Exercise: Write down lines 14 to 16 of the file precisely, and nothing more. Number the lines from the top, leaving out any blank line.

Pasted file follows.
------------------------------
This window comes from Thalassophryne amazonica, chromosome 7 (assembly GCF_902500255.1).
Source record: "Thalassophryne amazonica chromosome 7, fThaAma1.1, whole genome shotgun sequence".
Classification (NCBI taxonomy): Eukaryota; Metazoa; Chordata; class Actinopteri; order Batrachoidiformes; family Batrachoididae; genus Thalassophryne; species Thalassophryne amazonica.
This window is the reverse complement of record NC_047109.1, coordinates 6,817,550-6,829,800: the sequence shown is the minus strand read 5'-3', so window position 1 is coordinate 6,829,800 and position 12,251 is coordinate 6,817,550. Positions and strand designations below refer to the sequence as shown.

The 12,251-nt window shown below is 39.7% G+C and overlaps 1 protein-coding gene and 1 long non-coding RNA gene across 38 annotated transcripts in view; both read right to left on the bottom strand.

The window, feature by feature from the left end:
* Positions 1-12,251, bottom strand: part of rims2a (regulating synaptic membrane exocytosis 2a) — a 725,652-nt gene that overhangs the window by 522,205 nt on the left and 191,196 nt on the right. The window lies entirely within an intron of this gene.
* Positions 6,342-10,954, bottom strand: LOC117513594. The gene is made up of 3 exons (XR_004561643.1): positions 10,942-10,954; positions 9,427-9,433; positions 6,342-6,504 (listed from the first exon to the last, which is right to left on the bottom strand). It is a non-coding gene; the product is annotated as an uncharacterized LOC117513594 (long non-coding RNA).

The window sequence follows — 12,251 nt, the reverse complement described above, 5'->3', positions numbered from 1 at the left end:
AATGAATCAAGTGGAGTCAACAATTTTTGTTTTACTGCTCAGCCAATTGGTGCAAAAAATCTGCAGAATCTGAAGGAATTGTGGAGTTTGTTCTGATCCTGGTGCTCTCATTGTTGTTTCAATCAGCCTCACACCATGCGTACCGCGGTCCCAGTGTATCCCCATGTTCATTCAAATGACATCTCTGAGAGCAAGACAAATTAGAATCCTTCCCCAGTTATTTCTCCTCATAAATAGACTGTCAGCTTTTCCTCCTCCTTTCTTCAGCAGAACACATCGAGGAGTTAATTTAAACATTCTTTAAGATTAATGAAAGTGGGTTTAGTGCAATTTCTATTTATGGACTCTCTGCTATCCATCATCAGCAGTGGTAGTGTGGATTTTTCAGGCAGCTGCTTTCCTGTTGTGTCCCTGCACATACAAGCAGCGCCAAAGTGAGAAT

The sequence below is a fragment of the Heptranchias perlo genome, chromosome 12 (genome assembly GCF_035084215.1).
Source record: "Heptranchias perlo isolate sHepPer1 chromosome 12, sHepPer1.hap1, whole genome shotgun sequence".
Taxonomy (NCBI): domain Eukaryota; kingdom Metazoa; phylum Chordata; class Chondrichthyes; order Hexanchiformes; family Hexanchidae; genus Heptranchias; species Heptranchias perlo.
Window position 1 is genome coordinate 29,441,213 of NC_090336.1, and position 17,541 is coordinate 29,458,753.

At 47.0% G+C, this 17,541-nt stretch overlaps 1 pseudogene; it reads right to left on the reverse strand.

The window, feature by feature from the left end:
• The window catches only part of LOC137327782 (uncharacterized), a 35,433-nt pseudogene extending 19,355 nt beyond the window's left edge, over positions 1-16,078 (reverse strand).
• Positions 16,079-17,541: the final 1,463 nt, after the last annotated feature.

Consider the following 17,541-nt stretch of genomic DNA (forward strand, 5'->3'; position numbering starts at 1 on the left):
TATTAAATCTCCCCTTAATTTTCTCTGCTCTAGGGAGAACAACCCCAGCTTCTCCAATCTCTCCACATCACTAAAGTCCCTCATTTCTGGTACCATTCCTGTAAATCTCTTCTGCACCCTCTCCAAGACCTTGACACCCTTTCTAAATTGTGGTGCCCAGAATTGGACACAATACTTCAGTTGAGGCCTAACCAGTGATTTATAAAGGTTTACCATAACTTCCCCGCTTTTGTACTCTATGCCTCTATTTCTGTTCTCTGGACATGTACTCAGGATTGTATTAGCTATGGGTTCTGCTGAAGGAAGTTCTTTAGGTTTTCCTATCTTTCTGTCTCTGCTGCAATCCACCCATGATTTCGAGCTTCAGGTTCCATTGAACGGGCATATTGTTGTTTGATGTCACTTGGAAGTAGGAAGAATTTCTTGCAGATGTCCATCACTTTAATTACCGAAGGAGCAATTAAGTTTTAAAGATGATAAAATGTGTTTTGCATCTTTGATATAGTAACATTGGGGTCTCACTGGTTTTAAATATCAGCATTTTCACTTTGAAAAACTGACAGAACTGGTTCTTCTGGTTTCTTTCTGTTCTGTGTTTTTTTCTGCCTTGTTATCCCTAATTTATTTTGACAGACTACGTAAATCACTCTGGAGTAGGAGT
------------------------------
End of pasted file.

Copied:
Window position 1 is genome coordinate 29,441,213 of NC_090336.1, and position 17,541 is coordinate 29,458,753.

At 47.0% G+C, this 17,541-nt stretch overlaps 1 pseudogene; it reads right to left on the reverse strand.

The window, feature by feature from the left end: